These will be important questions for Ring to answer, especially if it hopes to win over people who are aware of the company’s controversial partnerships with police departments.

“I think for privacy-minded and civil liberties-minded consumers, they’re going to be really skeptical about whether or not Ring has some other purpose or agenda in mind in making this video capturing really easy,” Joh said. “But maybe that’s beside the point, because if Ring doesn’t do it, I think it was inevitable that another technology company was going to do it.”

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The 4 reasons Ring thinks you’ll trust its flying camera

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At first glance, it’s a tough ask: allow Amazon-owned Ring to fly a mini drone carrying a camera around your house, all in the name of security. Ring Always Home Cam was undoubtedly the weirdest of the announcements at yesterday’s big Amazon Fall hardware event, but while it may seem like an Onion gag the security firm insists it’s headed to your living room in 2021.

Reactions were, as you could probably expect, mixed. Some people instantly loved the idea of a camera that wasn’t limited to the traditional pan, tilt, and zoom we’re familiar with from existing security systems, instead being able to move the lens to where it’s actually needed.

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Others, though, weren’t so convinced. After all, the prospect of an extension of Amazon’s AI taking flight around your home requires a fair degree of trust, and there are plenty of people who aren’t all that comfortable at the thought of cohabiting with a fixed connected camera. Ask Ring, though, and there are four good reasons why you shouldn’t’ be worried about Ring Always Home Cam.

You tell Ring Always Home Cam where to fly

Although we’ve seen drones get increasingly smart, and develop autopilot systems, Ring’s flying camera errs on the dumber side – and that’s by design. Although it has features like obstacle avoidance, to stop it from colliding with unexpected objects, the actual flight plan is all preset. Indeed, you set that up when you first take the Ring Always Home Cam out of the box.

Each flight path is established from day one. So, if you don’t want the camera to go into your bathroom or bedroom, you can make sure they’re off-limits.

You’ll always hear Ring Always Home Cam coming

If you do find yourself in a room where the flying camera can roam, you shouldn’t ever be surprised by it. “We even designed Always Home Cam to hum at a certain volume,” Ring explains, “so it’s clear the camera is in motion and is recording. This is privacy you can hear.”

Drones generally aren’t quiet things when in operation: after all, having multiple rotors, even little ones, make some noise. If anything, the flying camera is undoubtedly more easily spotted when it’s in action compared to a traditional, fixed camera. They usually only have an LED to show they’re active.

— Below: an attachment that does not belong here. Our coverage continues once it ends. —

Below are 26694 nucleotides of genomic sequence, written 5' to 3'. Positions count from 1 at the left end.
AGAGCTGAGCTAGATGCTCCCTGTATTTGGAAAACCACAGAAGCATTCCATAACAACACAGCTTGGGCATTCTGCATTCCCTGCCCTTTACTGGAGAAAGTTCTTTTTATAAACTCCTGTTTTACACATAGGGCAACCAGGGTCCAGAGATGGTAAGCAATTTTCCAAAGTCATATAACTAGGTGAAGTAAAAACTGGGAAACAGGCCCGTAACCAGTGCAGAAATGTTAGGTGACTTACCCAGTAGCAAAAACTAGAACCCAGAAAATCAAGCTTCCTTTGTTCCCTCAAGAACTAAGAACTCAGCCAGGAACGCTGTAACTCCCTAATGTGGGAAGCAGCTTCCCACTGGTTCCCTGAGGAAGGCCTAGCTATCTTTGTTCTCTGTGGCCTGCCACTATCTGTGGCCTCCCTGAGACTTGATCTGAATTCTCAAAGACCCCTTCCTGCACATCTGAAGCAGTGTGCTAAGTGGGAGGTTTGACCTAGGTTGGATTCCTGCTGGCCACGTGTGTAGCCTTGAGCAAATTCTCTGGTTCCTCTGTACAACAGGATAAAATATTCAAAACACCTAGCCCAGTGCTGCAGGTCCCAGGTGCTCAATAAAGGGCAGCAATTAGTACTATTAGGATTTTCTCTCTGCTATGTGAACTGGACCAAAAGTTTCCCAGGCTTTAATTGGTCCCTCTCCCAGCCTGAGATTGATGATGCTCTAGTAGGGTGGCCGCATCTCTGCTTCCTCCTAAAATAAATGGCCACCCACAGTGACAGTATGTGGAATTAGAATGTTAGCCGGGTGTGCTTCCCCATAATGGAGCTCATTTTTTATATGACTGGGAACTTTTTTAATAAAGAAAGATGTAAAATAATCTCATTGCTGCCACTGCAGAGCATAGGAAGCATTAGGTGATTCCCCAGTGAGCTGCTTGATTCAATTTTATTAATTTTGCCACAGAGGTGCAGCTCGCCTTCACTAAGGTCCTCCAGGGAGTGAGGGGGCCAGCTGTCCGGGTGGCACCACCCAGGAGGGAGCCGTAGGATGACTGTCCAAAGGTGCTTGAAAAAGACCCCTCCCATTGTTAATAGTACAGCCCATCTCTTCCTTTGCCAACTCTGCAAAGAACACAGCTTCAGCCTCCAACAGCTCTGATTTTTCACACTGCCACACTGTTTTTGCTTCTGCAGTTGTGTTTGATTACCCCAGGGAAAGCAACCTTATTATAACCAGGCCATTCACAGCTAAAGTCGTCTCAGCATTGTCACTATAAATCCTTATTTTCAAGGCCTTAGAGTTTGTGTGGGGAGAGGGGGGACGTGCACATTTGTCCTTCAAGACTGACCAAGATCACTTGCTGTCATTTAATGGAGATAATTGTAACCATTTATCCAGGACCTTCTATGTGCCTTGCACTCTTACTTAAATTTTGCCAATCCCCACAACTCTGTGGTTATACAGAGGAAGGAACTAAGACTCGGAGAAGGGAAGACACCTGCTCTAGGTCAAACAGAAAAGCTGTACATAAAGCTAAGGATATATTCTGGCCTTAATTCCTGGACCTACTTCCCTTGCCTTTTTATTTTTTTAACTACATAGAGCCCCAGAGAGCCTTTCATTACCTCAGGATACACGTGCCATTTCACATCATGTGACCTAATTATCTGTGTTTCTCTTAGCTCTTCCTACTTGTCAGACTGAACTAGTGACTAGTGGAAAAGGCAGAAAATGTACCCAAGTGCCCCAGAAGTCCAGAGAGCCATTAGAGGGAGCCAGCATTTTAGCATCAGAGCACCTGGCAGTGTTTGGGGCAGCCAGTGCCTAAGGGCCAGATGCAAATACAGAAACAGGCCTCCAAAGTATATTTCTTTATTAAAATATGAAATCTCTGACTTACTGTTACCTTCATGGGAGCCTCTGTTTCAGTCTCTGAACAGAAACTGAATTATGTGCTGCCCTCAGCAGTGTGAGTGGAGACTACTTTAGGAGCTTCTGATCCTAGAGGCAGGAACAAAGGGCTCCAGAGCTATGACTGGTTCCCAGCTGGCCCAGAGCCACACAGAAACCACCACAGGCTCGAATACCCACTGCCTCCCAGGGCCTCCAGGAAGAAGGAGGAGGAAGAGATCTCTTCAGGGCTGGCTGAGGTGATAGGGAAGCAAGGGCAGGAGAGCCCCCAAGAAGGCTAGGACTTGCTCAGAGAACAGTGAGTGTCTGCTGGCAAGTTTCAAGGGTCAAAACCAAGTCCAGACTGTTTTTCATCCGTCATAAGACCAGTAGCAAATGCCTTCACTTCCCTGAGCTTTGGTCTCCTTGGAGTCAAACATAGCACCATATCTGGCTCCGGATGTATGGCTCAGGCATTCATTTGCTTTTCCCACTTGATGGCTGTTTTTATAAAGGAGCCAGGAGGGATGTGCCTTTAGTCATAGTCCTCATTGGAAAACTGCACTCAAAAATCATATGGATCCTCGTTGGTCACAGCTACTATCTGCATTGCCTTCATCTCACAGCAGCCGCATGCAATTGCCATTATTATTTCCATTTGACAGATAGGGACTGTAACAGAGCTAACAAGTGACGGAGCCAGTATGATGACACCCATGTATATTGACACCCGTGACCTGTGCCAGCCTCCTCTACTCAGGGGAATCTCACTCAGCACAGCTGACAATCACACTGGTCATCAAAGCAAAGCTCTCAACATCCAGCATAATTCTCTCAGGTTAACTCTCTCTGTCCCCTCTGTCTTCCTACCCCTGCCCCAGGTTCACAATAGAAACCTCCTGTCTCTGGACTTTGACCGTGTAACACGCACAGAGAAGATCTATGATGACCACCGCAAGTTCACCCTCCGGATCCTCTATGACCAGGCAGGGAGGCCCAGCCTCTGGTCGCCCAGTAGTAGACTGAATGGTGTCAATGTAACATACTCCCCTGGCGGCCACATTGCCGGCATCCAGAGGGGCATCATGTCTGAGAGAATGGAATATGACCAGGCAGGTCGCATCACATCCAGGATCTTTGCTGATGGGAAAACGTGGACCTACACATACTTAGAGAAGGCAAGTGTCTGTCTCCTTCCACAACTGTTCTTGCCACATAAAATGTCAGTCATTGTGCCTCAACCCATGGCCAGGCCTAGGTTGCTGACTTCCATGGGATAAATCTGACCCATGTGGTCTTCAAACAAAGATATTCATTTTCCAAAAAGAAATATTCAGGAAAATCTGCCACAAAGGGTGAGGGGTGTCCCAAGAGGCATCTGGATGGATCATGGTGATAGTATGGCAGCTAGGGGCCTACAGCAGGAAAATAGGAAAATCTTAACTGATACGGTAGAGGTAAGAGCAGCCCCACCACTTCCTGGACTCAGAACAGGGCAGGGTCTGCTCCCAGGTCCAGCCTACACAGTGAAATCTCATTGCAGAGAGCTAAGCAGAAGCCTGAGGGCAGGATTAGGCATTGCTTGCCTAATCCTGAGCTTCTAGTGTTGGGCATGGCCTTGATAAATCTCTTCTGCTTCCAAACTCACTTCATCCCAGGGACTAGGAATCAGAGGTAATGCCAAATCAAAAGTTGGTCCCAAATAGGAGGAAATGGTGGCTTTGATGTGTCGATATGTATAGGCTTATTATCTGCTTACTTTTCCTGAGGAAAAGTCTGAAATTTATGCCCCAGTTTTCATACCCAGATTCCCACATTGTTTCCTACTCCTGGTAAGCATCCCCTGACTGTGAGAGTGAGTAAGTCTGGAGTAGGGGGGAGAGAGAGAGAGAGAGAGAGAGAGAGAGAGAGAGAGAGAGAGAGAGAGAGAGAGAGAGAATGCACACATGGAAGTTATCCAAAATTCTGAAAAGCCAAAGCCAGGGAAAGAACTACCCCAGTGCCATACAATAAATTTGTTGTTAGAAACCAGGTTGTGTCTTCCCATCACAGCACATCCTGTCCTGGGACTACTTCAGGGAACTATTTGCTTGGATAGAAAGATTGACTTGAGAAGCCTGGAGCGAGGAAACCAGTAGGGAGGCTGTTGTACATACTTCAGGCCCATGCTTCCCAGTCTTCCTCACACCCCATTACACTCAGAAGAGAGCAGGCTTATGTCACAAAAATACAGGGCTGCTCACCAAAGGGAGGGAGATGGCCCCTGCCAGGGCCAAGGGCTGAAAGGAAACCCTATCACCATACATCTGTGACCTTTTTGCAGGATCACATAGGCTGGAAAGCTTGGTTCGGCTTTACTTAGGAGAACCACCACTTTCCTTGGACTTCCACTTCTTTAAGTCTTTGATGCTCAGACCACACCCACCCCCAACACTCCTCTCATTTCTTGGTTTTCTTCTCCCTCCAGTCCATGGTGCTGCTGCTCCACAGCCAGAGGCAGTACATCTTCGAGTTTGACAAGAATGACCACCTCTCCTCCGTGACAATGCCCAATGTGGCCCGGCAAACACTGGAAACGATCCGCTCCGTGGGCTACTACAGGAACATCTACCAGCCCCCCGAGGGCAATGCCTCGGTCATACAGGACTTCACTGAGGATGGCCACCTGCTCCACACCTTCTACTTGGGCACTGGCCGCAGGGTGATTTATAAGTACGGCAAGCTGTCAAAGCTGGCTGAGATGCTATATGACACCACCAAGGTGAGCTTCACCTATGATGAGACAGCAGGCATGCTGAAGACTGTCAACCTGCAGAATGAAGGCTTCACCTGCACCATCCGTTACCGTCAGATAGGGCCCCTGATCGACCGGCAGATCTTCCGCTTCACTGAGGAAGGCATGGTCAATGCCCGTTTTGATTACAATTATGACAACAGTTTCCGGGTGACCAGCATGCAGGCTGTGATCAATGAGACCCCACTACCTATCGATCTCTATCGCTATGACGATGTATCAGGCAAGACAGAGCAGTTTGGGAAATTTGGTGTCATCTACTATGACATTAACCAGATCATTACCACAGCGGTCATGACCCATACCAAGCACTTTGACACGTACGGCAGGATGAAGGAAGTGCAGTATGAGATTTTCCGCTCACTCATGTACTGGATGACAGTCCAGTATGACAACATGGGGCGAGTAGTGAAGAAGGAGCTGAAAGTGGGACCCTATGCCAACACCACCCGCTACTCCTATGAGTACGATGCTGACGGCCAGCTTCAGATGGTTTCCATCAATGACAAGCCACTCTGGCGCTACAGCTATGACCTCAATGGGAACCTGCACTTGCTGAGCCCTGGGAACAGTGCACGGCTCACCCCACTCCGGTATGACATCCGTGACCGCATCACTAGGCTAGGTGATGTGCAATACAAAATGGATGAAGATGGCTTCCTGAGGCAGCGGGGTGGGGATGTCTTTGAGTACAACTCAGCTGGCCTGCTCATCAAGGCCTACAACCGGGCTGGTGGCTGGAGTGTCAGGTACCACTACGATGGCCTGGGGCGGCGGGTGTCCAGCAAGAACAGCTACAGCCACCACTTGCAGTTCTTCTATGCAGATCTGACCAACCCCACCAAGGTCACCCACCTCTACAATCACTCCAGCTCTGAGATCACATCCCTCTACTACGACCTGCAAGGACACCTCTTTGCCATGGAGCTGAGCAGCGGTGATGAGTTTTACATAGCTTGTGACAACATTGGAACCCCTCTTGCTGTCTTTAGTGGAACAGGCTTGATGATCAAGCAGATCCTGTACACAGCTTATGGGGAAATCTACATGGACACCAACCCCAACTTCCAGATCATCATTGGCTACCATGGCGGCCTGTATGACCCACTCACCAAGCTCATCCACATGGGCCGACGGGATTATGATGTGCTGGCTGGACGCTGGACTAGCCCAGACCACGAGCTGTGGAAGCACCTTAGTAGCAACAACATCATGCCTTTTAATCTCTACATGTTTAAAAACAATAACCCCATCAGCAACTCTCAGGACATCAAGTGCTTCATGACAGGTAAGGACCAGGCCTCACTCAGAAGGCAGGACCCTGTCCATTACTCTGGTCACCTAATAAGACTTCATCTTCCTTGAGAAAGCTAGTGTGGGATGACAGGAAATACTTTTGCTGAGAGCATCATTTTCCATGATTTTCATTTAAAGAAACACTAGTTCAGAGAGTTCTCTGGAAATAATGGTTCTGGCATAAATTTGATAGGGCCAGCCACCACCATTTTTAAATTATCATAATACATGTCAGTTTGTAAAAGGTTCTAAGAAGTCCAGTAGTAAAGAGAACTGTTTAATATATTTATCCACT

Ring Always Home Cam can’t be piloted manually

Should the flying camera spot something while you’re not home, you’ll be notified in the Ring app. What you can’t do, however, is log in remotely and pilot the Ring Always Home Cam using manual controls. Unlike a traditional remote-control drone, there’s no way to manually operate it.

Again, that’s by design. “It cannot be manually controlled,” Ring points out, “ensuring that it will only record and see what is important to you.” Of course, that also means that you’ll want to think carefully about where you do set up the preset flight paths, since the camera won’t be able to stray from those areas.

When Ring Always Home Cam lands, it’s blind

Adding to the “you’ll always know when it’s recording” reassurance is the nature of the drone camera’s dock. When the Ring Always Home Cam lands, the camera isn’t just switched off, it’s fully enclosed. “The device rests in the base and the camera is physically blocked when docked,” Ring explains. “The camera will only start recording when the device leaves the base and starts flying via one of the preset paths.”

Even if someone could hack it to turn on while it was landed, all they’d be able to see would be the dark insides of the docking station itself. To change that, it would have to take off, and then you’d hear it. Plus, Ring is delivering end-to-end encryption later this year to further minimize the potential for unwanted app intruders.

Clearly, there’s still some way to go before the idea of a $250 flying security camera is palatable to everyone. As ideas go, however, Ring’s design is a little less creepy than it might first sound. Whether that will translate to actual sales when the Ring Always Home Cam takes flight next year remains to be seen.

Source:- SlashGear

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Ring's Flying In-Home Camera Drone Escalates Privacy Worries – Threatpost

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Privacy fears are blasting off after Amazon’s Ring division unveiled the new Always Home Cam, a smart home security camera drone.

Ring’s newly announced robot drone – a connected device that flies around homes taking security footage – is causing privacy experts’ concerns to take off.